I did not see him again for nearly a week. Then he fetched me soon after seven one evening and took me out to dinner. He was dressed in the deepest mourning, and on his bowler was a broad black band. He had even a black border to his handkerchief. His garb of woe suggested that he had lost in one catastrophe every relation he had in the world, even to cousins by marriage twice removed. His plumpness and his red, fat cheeks made his mourning not a little incongruous. It was cruel that his extreme unhappiness should have in it something of buffoonery.
He told me he had made up his mind to go away, though not to Italy, as I had suggested, but to Holland.
“I’m starting to-morrow. This is perhaps the last time we shall ever meet.”
I made an appropriate rejoinder, and he smiled wanly.
“I haven’t been home for five years. I think I’d forgotten it all; I seemed to have come so far away from my father’s house that I was shy at the idea of revisiting it; but now I feel it’s my only refuge.”
He was sore and bruised, and his thoughts went back to the tenderness of his mother’s love. The ridicule he had endured for years seemed now to weigh him down, and the final blow of Blanche’s treachery had robbed him of the resiliency which had made him take it so gaily. He could no longer laugh with those who laughed at him. He was an outcast. He told me of his childhood in the tidy brick house, and of his mother’s passionate orderliness. Her kitchen was a miracle of clean brightness. Everything was always in its place, and no where could you see a speck of dust. Cleanliness, indeed, was a mania with her. I saw a neat little old woman, with cheeks like apples, toiling away from morning to night, through the long years, to keep her house trim and spruce. His father was a spare old man, his hands gnarled after the work of a lifetime, silent and upright; in the evening he read the paper aloud, while his wife and daughter (now married to the captain of a fishing smack), unwilling to lose a moment, bent over their sewing. Nothing ever happened in that little town, left behind by the advance of civilisation, and one year followed the next till death came, like a friend, to give rest to those who had laboured so diligently.
“My father wished me to become a carpenter like himself. For five generations we’ve carried on the same trade, from father to son. Perhaps that is the wisdom of life, to tread in your father’s steps, and look neither to the right nor to the left. When I was a little boy I said I would marry the daughter of the harness-maker who lived next door. She was a little girl with blue eyes and a flaxen pigtail. She would have kept my house like a new pin, and I should have had a son to carry on the business after me.”
Stroeve sighed a little and was silent. His thoughts dwelt among pictures of what might have been, and the safety of the life he had refused filled him with longing.
“The world is hard and cruel. We are here none knows why, and we go none knows whither. We must be very humble. We must see the beauty of quietness. We must go through life so inconspicuously that Fate does not notice us. And let us seek the love of simple, ignorant people. Their ignorance is better than all our knowledge. Let us be silent, content in our little corner, meek and gentle like them. That is the wisdom of life.”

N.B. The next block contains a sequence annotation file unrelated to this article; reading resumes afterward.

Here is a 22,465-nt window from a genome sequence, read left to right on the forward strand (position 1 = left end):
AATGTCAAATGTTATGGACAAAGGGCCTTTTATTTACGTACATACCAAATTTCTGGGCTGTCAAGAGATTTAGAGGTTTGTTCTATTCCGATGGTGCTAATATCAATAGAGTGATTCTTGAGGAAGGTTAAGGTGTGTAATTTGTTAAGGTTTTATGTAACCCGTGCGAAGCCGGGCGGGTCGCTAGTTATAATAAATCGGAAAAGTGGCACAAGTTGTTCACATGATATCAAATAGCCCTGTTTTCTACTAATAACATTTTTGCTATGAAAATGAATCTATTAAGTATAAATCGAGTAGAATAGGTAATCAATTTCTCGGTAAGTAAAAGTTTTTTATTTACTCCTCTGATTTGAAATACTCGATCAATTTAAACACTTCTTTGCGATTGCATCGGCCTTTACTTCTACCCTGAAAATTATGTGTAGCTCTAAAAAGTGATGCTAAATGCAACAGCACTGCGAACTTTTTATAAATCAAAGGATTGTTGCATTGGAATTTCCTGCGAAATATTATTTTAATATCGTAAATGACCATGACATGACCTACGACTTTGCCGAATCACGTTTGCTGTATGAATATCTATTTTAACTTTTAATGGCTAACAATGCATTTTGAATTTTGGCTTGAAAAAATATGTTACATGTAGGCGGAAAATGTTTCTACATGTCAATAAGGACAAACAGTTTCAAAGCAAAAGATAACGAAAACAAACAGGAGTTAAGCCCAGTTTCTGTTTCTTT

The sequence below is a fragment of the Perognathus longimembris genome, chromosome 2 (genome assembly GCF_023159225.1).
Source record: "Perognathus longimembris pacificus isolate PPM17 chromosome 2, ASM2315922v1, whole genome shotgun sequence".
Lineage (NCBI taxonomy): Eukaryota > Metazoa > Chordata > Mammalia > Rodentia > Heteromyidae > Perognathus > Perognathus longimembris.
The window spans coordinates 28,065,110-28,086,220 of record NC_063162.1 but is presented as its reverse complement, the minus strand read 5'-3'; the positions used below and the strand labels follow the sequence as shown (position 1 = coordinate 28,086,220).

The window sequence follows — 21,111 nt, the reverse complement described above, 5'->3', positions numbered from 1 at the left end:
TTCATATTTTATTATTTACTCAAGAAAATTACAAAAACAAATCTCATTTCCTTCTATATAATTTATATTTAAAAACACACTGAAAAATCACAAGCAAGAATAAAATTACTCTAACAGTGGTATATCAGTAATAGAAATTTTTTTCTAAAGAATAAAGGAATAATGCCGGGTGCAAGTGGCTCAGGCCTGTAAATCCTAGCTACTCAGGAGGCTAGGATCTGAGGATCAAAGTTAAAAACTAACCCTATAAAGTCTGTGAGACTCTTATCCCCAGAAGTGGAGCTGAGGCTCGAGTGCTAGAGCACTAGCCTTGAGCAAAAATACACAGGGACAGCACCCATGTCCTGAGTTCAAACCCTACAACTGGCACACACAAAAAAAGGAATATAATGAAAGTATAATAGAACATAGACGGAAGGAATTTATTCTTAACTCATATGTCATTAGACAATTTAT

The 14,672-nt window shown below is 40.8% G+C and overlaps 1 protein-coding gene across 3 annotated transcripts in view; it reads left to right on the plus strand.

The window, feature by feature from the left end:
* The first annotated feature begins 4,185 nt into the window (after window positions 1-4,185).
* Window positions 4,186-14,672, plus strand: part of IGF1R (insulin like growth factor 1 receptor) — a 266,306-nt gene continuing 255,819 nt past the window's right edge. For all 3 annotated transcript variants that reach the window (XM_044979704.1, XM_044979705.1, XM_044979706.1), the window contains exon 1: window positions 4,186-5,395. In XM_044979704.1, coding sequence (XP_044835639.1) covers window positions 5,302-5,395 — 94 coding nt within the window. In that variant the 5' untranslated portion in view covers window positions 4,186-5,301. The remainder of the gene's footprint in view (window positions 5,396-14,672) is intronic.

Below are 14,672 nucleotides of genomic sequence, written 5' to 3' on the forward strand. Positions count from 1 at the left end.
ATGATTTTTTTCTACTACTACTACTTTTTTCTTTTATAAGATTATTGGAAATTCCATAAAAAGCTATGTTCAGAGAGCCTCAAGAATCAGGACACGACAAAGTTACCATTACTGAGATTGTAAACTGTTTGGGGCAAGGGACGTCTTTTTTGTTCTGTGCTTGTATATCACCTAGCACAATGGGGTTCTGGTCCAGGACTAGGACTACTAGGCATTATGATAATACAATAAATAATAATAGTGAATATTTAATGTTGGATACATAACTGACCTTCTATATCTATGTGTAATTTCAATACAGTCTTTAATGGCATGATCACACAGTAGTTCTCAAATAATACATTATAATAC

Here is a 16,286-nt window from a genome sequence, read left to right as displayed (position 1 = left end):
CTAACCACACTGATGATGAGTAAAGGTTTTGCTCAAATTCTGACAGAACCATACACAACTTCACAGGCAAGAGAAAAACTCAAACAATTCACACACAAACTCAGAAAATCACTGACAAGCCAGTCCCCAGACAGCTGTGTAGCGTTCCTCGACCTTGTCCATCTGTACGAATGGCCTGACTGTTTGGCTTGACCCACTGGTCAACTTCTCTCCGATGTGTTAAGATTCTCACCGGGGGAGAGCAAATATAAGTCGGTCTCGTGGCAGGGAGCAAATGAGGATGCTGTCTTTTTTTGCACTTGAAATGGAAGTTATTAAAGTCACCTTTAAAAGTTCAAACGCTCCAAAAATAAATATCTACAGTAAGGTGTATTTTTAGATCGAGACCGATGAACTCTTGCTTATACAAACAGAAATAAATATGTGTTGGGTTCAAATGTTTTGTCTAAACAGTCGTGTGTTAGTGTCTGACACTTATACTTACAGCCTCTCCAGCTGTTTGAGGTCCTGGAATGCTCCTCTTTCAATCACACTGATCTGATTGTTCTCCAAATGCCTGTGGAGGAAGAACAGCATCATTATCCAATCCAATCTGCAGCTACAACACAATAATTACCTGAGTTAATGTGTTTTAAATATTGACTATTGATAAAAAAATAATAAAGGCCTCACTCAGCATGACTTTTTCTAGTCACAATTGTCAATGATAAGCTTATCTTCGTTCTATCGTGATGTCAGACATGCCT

To me it was his broken spirit that expressed itself, and I rebelled against his renunciation. But I kept my own counsel.
“What made you think of being a painter?” I asked.
He shrugged his shoulders.
“It happened that I had a knack for drawing. I got prizes for it at school. My poor mother was very proud of my gift, and she gave me a box of water-colours as a present. She showed my sketches to the pastor and the doctor and the judge. And they sent me to Amsterdam to try for a scholarship, and I won it. Poor soul, she was so proud; and though it nearly broke her heart to part from me, she smiled, and would not show me her grief. She was pleased that her son should be an artist. They pinched and saved so that I should have enough to live on, and when my first picture was exhibited they came to Amsterdam to see it, my father and mother and my sister, and my mother cried when she looked at it.” His kind eyes glistened. “And now on every wall of the old house there is one of my pictures in a beautiful gold frame.”
He glowed with happy pride. I thought of those cold scenes of his, with their picturesque peasants and cypresses and olive-trees. They must look queer in their garish frames on the walls of the peasant house.
“The dear soul thought she was doing a wonderful thing for me when she made me an artist, but perhaps, after all, it would have been better for me if my father’s will had prevailed and I were now but an honest carpenter.”
“Now that you know what art can offer, would you change your life? Would you have missed all the delight it has given you?”
“Art is the greatest thing in the world,” he answered, after a pause.
He looked at me for a minute reflectively; he seemed to hesitate; then he said:
“Did you know that I had been to see Strickland?”
I was astonished. I should have thought he could not bear to set eyes on him. Stroeve smiled faintly.
“You know already that I have no proper pride.”
“What do you mean by that?”
He told me a singular story.